Carroll County, Ohio has struggled in recent years to offer new, high-paying jobs, forcing high school graduates to leave the community. This is common in rural communities across the state and country. However, Carroll County is in a unique position for its future—the county is at the heart of the Utica Shale boom in Ohio.
Carroll County has more wells than any other Ohio county, and more than the next five largest-producing Ohio counties combined. Recognizing Carroll County’s unprecedented growth in the oil and gas industries and the connection between a strong education system and improved economic/workforce development conditions, Carrollton Exempted Village School District (CEVSD) created the POWER (Providing Opportunities With Extraordinary Results) initiative. Through POWER, the district is creating partnerships with Carroll County energy and agricultural industries and others to provide more college preparatory and job training opportunities for students. In 2013, CEVSD was awarded a Straight A grant from the Ohio Department of Education to support this work.
CEVSD partnered with Battelle for Kids to develop and implement a comprehensive marketing and communications plan to support the launch of the POWER initiative—centered around three primary goals:
- GOAL 1: Build awareness, understanding, and commitment for the district’s POWER initiative to improve student opportunities and achievement through partnerships with energy and agricultural businesses and others
- GOAL 2: Build awareness, understanding, commitment, and participation for project-based learning and STEM education, through Project Lead the Way and other resources, to prepare all students for college- and career-readiness in the engineering, agriculture, and safety fields
- GOAL 3: Support the district’s efforts to build capacity among teachers and staff for project-based learning and STEM education through marketing and communicating professional learning opportunities
To support the implementation of POWER, we worked with the district to develop:
- A brand identity, templates, and framework visuals
- Website featuring messaging, fact sheets, timelines, and opportunities for learning
- Stakeholder engagement strategies and resources
In the 2014–2015 school year, CEVSD began integrating more project-based learning opportunities for students K–12 and expanded its STEM offerings. Here’s a quick look at the impact in just one year:
STEM in Action
Laura Deehr, the high school agricultural teacher and FFA advisor at CEVSD, is integrating STEM principles and project-based learning opportunities in her classes. “Through this approach, my students are given the chance to discover and learn on their own, using critical thinking skills. I rarely lecture on a subject anymore or show presentations. Instead, my students are given a problem or project, and they can choose the direction they would like to take,” Deehr said.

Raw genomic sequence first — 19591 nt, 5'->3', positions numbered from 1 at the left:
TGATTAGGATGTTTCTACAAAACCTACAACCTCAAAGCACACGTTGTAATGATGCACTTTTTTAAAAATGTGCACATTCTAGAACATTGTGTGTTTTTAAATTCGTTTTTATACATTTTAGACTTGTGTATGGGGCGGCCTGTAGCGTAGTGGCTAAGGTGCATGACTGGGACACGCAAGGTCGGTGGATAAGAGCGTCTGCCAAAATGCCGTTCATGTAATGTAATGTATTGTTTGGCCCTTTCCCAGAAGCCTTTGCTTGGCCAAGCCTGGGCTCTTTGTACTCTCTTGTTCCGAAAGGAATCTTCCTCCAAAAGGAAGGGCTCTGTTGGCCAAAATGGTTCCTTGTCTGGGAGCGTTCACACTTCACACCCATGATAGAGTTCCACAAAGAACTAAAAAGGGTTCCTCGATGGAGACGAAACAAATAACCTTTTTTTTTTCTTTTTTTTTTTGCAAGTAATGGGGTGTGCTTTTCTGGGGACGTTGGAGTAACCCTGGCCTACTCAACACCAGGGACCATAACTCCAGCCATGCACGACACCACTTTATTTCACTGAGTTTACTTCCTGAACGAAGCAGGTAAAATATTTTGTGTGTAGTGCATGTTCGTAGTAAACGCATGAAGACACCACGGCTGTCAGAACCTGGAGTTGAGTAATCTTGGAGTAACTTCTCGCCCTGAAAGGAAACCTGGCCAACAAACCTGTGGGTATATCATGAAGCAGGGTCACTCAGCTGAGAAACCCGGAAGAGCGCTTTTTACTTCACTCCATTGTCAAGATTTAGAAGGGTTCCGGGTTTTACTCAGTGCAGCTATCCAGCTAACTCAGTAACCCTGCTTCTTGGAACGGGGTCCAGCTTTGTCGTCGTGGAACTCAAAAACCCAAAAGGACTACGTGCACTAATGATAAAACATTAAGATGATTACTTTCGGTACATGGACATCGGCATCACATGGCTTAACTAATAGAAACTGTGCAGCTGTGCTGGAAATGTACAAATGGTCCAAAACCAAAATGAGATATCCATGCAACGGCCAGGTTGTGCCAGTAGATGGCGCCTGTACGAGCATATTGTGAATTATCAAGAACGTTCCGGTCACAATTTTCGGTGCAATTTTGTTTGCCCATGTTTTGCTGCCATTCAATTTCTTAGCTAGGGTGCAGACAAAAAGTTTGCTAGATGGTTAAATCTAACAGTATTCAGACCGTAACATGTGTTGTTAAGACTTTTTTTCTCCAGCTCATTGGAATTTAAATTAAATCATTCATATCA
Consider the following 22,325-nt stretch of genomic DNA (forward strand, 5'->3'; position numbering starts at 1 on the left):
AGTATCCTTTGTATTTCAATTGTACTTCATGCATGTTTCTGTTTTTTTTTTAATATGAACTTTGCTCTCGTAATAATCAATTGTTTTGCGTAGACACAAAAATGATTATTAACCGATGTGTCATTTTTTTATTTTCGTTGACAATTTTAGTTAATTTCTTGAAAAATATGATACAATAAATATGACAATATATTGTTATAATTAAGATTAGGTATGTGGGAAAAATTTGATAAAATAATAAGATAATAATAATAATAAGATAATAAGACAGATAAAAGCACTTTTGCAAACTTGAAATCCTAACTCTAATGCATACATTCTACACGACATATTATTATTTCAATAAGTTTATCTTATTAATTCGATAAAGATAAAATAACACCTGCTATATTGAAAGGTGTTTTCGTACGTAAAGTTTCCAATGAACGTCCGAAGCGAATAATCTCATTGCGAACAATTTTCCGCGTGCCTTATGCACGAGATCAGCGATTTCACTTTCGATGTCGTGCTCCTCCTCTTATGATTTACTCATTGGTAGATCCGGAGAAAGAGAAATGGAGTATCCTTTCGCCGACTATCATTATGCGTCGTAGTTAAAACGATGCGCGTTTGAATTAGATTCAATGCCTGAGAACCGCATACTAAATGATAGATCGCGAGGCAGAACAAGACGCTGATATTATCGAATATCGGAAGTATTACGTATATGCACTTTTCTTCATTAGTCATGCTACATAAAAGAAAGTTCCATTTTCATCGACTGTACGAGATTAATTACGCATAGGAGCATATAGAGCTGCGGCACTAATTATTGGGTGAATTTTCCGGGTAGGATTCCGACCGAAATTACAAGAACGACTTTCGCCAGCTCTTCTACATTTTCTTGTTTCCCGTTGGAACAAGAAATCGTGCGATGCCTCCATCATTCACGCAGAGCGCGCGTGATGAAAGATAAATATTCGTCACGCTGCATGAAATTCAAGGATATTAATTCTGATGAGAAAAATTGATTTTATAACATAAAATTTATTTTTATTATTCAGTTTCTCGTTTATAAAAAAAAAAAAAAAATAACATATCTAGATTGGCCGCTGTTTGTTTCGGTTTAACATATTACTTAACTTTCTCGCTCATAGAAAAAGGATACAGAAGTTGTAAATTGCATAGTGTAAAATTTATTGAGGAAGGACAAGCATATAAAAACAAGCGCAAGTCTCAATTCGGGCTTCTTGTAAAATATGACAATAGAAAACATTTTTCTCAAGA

“A project-based example from this year is when I had students design and build their hydroponics system in plant science. They had the opportunity to raise 90 tilapia in our new 500-gallon tank. Rather than reading about hydroponics in a text book or watching a video, my students got first-hand experience. When they had the chance to get their hands on something and test things out, I noticed that they became more engaged in their learning.”
“The POWER initiative has been an incredible blessing for my students. I love the fact that they have had so many new opportunities and have been involved with everything from planning and growing plants for the district plant sale to planting hardwood trees to create forest test plots for forestry demonstrations. I want my students to connect what they’re learning in my class to the real world and these projects enable those connections.”
It’s Not Easy, But It’s Worth It
“Being more intentional about integrating STEM and project-based learning was difficult for me at first, and I put in a lot of hard work into planning,” Ms. Deehr explained. “But, I can honestly say that it was all worth it. This year, my students have become so much more excited to try things and experiment with new ideas. It’s been inspiring to see them take initiative and apply what they know to solve problems.”
The grant also enabled the district to build a new 21st century training and outdoor learning center, and purchase new computers and mechatronics equipment for the ‘fab lab.’
Next year, Carrollton students will have access to state-of-the art tools and technology designed to support mechanical principles in the areas of pneumatics, hydraulics, welding, metal fabrication, structural engineering, plumbing, and carpentry. Laura is excited to work with other teachers to promote cross-curricular instructional planning and use of this new equipment to provide students with hands-on, practical learning experiences.
Engaging the community and industry partners is paving the way to new pathways to student success in Carrollton.
Battelle for Kids earned a 2015 award for the POWER marketing and communications plan on Carrollton Exempted Village Schools’ behalf from the Ohio School Public Relations Association. Learn more at www.CarrolltonPOWER.org.